This article is contributed. See the original author and article here.
In the interest of helping customers concerned about the Solorigate attacks we are publishing a new workbook in the Azure AD admin portal to assist investigations into the Identity Indicators of Compromise related to the attacks. The information in this workbook is available in Azure AD audit and sign in logs, but the workbook helps you collect and visualize the information in one view.
The workbook is split into 5 sections, each aimed at providing information associated with the attack patterns we have identified:
- Modified application and service principal credentials/authentication methods
- Modified federation settings
- Azure AD STS Refresh token modifications by service principals and applications other than DirectorySync
- New permissions granted to service principals
- Directory role and group membership updates for service principals
First, we’ll detail how to access the workbook and then walk through each of these in turn.
Accessing the workbook
If you organization is new to Azure Monitor workbooks, you’ll need to integrate your Azure AD sign-in and audit logs with Azure Monitor before accessing the workbook. This allows you to store, and query, and visualize your logs using workbooks for up to 2 years. Only sign-in and audit events created after Azure Monitor integration will be stored, so the workbook will not contain insights prior to that date. Learn more about the prerequisites to Azure Monitor workbooks for Azure Active Directory. If you have previously integrated your Azure AD sign-in and audit logs with Azure Monitor, you can use the workbook to assess past information.
To access the workbook:
- Sign into the Azure portal
- Navigate to Azure Active Directory > Monitoring > Workbooks
In the Troubleshoot section, open the Sensitive Operations Report
Modified application and service principal credentials/authentication methods
One of the most common ways for attackers to gain persistence in the environment is by adding new credentials to existing applications and service principals. This allows the attacker to authenticate as the target application or service principal, granting them access to all resources to which it has permissions.
This section includes the following data to help you detect such actions:
- All new credentials added to apps and service principals, including the credential type
- Top actors and the amount of credentials modifications they performed
- A timeline for all credential changes
You can use the filters present in this section to further investigate any of the suspicious actors or service principals that were modified.
For more information: Apps & service principals in Azure AD – Microsoft identity platform
Modified federation settings
Another common approach to gaining a long-term foothold in the environment is modifying the tenant’s federated domain trusts and effectively adding an additional, attacker controlled, SAML IDP as a trusted authentication source.
This section includes the following data:
- Changes performed to existing domain federation trusts
- Addition of new domains and trusts
Any actions which modify or add domain federation trusts are rare and should be treated as high fidelity to be investigated as soon as possible.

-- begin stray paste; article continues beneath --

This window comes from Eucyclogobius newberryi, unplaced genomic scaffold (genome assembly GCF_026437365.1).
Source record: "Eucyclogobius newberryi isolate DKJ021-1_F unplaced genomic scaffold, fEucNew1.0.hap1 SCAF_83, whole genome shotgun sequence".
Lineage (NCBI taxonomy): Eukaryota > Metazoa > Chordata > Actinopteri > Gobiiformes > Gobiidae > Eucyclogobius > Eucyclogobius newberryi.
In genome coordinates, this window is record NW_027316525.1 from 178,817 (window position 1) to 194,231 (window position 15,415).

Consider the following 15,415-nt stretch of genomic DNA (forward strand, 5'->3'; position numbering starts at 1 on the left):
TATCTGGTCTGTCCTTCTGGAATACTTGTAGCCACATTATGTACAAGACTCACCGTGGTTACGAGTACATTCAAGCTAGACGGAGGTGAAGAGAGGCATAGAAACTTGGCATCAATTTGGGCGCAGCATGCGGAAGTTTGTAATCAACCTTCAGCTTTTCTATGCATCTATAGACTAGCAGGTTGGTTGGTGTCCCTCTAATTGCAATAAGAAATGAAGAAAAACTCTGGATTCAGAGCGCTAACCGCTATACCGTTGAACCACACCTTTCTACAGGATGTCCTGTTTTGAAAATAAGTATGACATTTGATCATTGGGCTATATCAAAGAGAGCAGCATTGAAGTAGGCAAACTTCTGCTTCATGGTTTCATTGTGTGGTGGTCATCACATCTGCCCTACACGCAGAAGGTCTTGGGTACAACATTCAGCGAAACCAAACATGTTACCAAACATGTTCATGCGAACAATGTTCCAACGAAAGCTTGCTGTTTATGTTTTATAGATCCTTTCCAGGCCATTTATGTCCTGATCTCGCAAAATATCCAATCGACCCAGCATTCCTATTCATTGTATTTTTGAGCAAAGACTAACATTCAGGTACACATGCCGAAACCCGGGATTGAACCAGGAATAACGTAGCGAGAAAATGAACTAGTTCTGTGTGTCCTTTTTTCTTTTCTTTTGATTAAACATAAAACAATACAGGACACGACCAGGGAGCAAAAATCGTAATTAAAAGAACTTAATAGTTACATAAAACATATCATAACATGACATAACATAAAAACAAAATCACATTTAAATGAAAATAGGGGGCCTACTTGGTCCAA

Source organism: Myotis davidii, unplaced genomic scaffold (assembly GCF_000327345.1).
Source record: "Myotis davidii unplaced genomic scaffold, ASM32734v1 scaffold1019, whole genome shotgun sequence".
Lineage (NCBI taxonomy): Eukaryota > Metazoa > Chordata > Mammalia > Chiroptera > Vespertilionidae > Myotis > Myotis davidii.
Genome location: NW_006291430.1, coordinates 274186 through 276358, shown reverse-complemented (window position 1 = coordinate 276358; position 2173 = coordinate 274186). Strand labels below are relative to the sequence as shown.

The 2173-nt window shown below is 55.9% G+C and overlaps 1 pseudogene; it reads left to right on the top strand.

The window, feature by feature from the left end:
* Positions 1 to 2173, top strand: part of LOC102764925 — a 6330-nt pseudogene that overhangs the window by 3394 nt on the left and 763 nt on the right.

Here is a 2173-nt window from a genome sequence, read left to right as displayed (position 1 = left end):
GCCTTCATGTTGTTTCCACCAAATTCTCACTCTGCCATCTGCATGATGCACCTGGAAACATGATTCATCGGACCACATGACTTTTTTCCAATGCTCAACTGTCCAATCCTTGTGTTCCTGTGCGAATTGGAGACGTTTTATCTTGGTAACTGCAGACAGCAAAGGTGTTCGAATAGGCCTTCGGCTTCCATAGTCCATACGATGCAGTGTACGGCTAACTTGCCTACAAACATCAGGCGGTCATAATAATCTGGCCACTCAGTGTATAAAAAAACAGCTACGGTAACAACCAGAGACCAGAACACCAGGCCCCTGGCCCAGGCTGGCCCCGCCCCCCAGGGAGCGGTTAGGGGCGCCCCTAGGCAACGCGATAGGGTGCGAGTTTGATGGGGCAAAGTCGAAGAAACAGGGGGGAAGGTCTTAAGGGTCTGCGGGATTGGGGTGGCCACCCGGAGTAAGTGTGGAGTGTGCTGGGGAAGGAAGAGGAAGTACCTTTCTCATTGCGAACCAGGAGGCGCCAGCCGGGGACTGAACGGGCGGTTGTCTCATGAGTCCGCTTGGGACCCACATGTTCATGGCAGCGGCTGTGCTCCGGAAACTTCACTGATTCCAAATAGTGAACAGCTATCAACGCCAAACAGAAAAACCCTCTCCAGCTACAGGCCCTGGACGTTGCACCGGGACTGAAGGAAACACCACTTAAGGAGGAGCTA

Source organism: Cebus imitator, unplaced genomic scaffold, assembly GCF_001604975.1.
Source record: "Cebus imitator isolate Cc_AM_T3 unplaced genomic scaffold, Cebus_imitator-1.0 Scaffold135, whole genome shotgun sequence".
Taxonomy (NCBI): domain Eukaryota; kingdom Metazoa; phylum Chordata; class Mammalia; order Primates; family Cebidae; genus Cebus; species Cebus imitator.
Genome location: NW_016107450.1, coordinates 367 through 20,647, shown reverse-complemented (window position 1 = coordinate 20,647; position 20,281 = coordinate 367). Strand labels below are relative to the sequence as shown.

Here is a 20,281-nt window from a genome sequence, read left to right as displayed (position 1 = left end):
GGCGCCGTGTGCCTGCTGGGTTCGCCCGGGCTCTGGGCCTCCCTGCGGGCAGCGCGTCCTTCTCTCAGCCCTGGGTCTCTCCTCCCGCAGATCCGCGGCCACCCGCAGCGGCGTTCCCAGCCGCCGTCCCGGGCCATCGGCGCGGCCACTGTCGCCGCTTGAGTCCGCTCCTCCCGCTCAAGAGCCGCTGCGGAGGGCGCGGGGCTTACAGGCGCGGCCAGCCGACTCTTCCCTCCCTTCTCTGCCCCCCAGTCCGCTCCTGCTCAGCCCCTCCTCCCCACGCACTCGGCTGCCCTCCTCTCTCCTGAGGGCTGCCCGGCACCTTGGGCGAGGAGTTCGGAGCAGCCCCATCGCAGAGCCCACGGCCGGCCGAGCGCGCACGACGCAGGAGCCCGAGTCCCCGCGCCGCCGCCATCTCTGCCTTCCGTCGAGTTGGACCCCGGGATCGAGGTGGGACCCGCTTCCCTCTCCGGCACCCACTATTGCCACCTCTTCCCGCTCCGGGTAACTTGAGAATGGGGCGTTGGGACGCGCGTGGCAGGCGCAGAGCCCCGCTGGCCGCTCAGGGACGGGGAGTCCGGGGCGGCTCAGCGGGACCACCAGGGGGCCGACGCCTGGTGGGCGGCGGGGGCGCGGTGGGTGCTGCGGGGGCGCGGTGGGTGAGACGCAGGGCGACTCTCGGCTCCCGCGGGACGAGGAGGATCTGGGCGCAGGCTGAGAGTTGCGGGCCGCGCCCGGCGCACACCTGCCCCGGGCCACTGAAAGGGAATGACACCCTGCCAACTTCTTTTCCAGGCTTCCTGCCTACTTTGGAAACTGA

For more information: What is federation with Azure AD?
Azure AD STS refresh token modifications by service principals and applications other than DirectorySync
Refresh tokens are used to validate identification and obtain access tokens. Manual modifications of these tokens may be legitimate but have also been observed to be generated as a result of malicious token extensions.
When reviewing the data in this section the admin should check new token validation time period with high values and investigate whether this was a legitimate change or an attempt to gain persistence by the attacker.
For more information: Refresh tokens in Azure AD
New permissions granted to service principals
In cases where the attacker cannot find a service principal or an application with a high privilege set of permissions through which to gain access, they will often attempt to add the permissions to another service principal or app.
This section includes a breakdown of the AppOnly permissions grants to existing service principals. Admins should investigate any instances of excessive high permissions being granted, including, but not limited to, Exchange Online, Microsoft Graph and Azure AD Graph
For more information: Microsoft identity platform scopes, permissions, and consent
Directory role and group membership updates for service principals
Following the logic of the attacker adding new permissions to existing service principals and applications, another approach is adding them to existing directory roles or groups.
This section includes an overview of all changes made to service principal memberships and should be reviewed for any additions to high privilege roles and groups.
This workbook includes an overview of some of the common attack patterns in AAD, not only in Solorigate, and should be used as an investigation aid in conjunction with the steps described in the articles linked at the beginning to ensure your environment is safe and protect is from malicious actors.
For additional hunting with Azure Sentinel see http://aka.ms/sentinelsolorigatehunt.
The Solarwinds attack is an ongoing investigation, and our teams continue to act as first responders to these attacks. As new information becomes available, we will make updates through our Microsoft Security Response Center (MSRC) blog at https://aka.ms/solorigate.
Please reach out to me on twitter at @Alex_t_weinert if you have questions or suggestions for improvement.
Brought to you by Dr. Ware, Microsoft Office 365 Silver Partner, Charleston SC.